The main themes of these essays are:

  • Notations - dividing work up into small chunks and giving each chunk its own mini-language.
  • Software Architecture - It is my feeling that most existing programming languages are geared towards implementation of details instead of description of Software Architecture. For example, any language that requires the programmer to describe types or to use an operator, such as +, is a language of implementation details. I favour the use of dataless languages for describing Software Architectures. I use the name DI - Design Intent - when discussing pure Software Architecture devoid of implementation details.
  • DaS - Diagrams as Syntax. There is no good reason why programming languages should not be built using hybrids of diagrams and text. In fact, most Software Architectures start out life as diagrams on whiteboards. Parsing and compiling diagrams is at least as easy as parsing and compiling text. I strive to show the basics of doing so. (FYI - DaS is not “Visual Programming”).
  • Asynchronous Software Components - Snapping software together like LEGO® blocks1.
  • Concurrency - Computers are concurrent. Most people understand concurrency. Children learn hard realtime notations at an early age, e.g. music lessons. Programmers have tried to force computing into cubby-holes using only synchronous methods, which has caused a great deal of accidental complexity.
  • Removing Dependencies - Programmers cannot “plug” components together if the components contain dependencies on other components. We see problems manifest themselves with the use of code libraries and APIs. Tools (like npm and make) that help manage dependencies only help in overlooking the elephant in the room.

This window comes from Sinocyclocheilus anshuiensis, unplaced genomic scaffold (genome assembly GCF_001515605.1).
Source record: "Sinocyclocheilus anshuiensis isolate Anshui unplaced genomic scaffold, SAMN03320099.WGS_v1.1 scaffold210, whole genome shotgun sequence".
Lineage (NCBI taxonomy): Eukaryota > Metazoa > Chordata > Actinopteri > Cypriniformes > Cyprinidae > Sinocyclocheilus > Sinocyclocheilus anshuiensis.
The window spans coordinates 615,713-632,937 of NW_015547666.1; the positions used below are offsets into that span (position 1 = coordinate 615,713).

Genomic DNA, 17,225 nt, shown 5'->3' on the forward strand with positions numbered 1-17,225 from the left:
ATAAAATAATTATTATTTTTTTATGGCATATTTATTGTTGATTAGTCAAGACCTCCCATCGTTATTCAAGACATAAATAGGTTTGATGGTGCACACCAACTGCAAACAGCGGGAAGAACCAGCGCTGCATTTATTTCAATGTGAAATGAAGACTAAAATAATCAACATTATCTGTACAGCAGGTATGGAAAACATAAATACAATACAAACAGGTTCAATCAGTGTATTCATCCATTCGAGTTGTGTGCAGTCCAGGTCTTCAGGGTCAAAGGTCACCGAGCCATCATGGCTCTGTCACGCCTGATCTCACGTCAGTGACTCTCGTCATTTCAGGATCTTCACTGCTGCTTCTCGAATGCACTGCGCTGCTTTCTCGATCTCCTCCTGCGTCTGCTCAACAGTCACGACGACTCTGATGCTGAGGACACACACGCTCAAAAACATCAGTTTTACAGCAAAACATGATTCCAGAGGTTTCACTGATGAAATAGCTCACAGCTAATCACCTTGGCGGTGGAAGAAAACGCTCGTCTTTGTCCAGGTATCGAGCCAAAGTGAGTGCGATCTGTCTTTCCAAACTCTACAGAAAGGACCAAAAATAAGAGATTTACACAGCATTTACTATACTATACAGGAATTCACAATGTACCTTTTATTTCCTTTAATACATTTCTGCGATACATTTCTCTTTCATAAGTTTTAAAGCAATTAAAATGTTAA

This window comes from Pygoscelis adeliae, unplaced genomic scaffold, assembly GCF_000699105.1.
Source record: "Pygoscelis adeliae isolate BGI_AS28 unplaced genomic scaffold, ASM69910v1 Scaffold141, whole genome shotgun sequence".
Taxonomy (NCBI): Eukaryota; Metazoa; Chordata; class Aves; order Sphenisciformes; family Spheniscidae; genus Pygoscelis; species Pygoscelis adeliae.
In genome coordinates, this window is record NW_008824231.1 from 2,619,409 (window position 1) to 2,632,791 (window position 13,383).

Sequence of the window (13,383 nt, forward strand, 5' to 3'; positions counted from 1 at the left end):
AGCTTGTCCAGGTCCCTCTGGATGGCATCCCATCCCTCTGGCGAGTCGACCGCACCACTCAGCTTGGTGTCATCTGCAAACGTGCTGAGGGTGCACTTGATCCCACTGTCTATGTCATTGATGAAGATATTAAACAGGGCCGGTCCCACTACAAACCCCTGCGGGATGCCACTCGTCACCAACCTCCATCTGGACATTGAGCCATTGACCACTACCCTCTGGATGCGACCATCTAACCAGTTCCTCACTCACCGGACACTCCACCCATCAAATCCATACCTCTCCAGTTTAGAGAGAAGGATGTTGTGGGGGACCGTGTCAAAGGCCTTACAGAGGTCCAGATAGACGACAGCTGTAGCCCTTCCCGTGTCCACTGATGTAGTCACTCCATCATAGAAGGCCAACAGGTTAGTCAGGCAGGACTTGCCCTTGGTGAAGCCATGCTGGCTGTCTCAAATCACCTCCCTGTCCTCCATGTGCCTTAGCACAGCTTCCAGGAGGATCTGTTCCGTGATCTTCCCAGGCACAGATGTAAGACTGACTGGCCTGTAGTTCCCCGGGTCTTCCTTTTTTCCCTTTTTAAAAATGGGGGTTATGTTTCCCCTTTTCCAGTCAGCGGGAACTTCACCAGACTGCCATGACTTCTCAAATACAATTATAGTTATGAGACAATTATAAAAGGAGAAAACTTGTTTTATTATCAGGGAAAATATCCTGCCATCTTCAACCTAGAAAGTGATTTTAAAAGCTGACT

• Simplicity - Formal methods and mathematical notation were supposed to make it “easier” to “reason about programs”. I think that we’ve hit an asymptote where formal methods are actually making it harder - than necessary - to reason about programs. Most programmers think that multitasking is a difficult problem, while I feel that it is easy2. I argue that the main reason for this problem of anti-simplicity is the (failed) idea that we need to use only a single programming language and that we must force-fit every problem into that single language. I favour the use of multiple notations for a given problem. I think that technologies like PEG3, make it possible to invent notations rapidly and to change the way we think about programming. I argue that we need to discard the notion of GPLs - General Purpose Languages - and focus on paradigms and on the problems-at-hand.
  • Isolation - Isolation between components is more important than formal proofs, statelessness and all of the other buzzwords. Isolation is not obvious to achieve - for example, calling a function by using its name is anti-isolationist.
  • Programs that write programs - I think that we need to invent languages and syntaxes that cater to machine-readability, and, we need to extend compiler-ism into more general problem solving and computing. Compilers are programs that write programs - their input is HLL syntax and their output is in the form of triples. Compiler technology can be extended to transpiler technology, e.g. notations (little languages) that transpile to Python/JS/etc.
  • Computers are machines. Machines do the boring, repetitive work, humans do the thinking.
  • Computers Are More Than Just Calculators. Computers are machines that can perform sequences of operations (functions of time) and control other machines, as well as calculating things.


If I were to highlight certain articles, I would choose:

but, then, I already know what I mean.


See Also


Table of Contents


  1. The fact that current technologies (libraries, objects, functions, etc.) don’t give us snap-ability raises interesting questions. For example, our view of a flat soup of multiple types inhibits snap-ability. 

  2. I spent most of my working life designing and building embedded computing solutions. 

  3. PEG is Parsing Expression Grammars. I like Ohm-JS the best, at present,